We tend to believe that some things get lost in translation, but perhaps, as Jhumpa Lahiri suggests in her absorbing new collection of essays, Translating Myself and Others, some things are also gained. Lahiri won the Pulitzer Prize for fiction for her debut collection of short stories, Interpreter of Maladies, and has subsequently enraptured readers with her penetrating novels and stories. She famously moved to Rome in 2015 and began writing in Italian, publishing in Italian and translating the work of Italian novelist Domenico Starnone into English.
This linguistically bifurcated existence has inspired much thought on the art of translation, which Lahiri says has always been a controversial literary form. The short essays she collects here—some written in English and some translated into English from Italian—explore her passion for translation, a subject she previously taught at Princeton. Yet interwoven with some of the more arcane nuts-and-bolts issues that face the literary translator are other things that Lahiri, as a writer of fiction, has learned from the process of rendering the words of other writers, as well as her own, into a new tongue. “Now that I have become a translator in addition to remaining a writer, I am struck by how many people regard what I am doing as ‘secondary’ and thus creatively inferior in nature,” she writes. “Readers who react with suspicion to a work in translation reinforce a perceived hierarchy in literature between an original work and its imitation.” Indeed, translators rarely even get recognition on a book’s jacket, or enduring recognition outside of academic circles. And yet, so much of the world’s literature would be inaccessible to us without their intensive work. Throughout these essays, Lahiri shows how painstaking and full of care the process of translation is.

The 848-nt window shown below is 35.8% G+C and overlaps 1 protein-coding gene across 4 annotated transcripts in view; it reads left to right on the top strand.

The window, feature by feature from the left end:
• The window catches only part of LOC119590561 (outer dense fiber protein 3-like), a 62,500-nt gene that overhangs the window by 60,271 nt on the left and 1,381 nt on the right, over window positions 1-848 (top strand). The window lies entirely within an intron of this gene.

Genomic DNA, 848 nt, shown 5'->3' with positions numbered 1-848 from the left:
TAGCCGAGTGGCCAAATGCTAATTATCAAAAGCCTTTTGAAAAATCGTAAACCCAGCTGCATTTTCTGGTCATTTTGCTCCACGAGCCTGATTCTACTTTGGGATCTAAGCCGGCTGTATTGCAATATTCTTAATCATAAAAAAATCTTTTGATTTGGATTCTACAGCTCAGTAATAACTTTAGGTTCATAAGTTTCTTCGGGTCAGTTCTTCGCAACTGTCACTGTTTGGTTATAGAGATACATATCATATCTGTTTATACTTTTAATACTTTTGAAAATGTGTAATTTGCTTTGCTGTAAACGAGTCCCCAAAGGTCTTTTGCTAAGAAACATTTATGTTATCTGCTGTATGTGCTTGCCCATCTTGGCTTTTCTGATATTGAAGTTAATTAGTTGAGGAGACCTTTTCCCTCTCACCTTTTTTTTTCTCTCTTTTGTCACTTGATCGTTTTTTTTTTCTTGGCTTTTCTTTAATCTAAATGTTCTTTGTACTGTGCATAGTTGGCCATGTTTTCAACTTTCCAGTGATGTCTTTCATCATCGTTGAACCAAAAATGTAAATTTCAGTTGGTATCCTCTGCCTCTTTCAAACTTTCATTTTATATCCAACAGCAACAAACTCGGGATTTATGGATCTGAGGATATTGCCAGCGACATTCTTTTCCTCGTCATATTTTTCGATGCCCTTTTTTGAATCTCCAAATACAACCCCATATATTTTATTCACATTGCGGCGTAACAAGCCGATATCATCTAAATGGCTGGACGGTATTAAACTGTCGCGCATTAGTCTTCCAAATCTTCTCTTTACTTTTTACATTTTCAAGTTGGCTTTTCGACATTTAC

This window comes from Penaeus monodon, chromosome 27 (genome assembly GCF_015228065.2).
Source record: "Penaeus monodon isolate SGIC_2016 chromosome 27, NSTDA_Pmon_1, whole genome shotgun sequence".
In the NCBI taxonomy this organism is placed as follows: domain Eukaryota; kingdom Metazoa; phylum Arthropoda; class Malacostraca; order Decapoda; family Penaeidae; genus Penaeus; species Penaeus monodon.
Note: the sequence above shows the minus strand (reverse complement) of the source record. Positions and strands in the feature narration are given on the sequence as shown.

Essays on translation might seem an unlikely conduit for a writer’s most intimate thoughts and feelings, but Lahiri is an engaging guide, and her pensive ruminations provide a window into her soul. In “Why Italian?” she ponders the longstanding connection that she, a woman who was already fluent in English and Bengali, felt to Italian even before learning it and why she was compelled to write in it. “Where I Find Myself,” fulfilling the clever double meaning of its title, examines how Lahiri finds new intentions when she translates her own work from Italian into English (something she long avoided doing but has now embraced), sometimes revising the original Italian in the process in a kind of reverse engineering that she compares to a tennis game. In a very moving afterword, “Translating Transformation,” she reconsiders her mother’s recent death through the prism of Ovid, whose masterwork she is currently co-translating. “In the face of death,” she writes, “the Metamorphoses had completely altered my perspective.”
Translating Myself and Others is a subtle yet ultimately engrossing work, somewhat academic at times, yet infused with the kind of understated, often startling capacity for observation that has always been Lahiri’s literary superpower.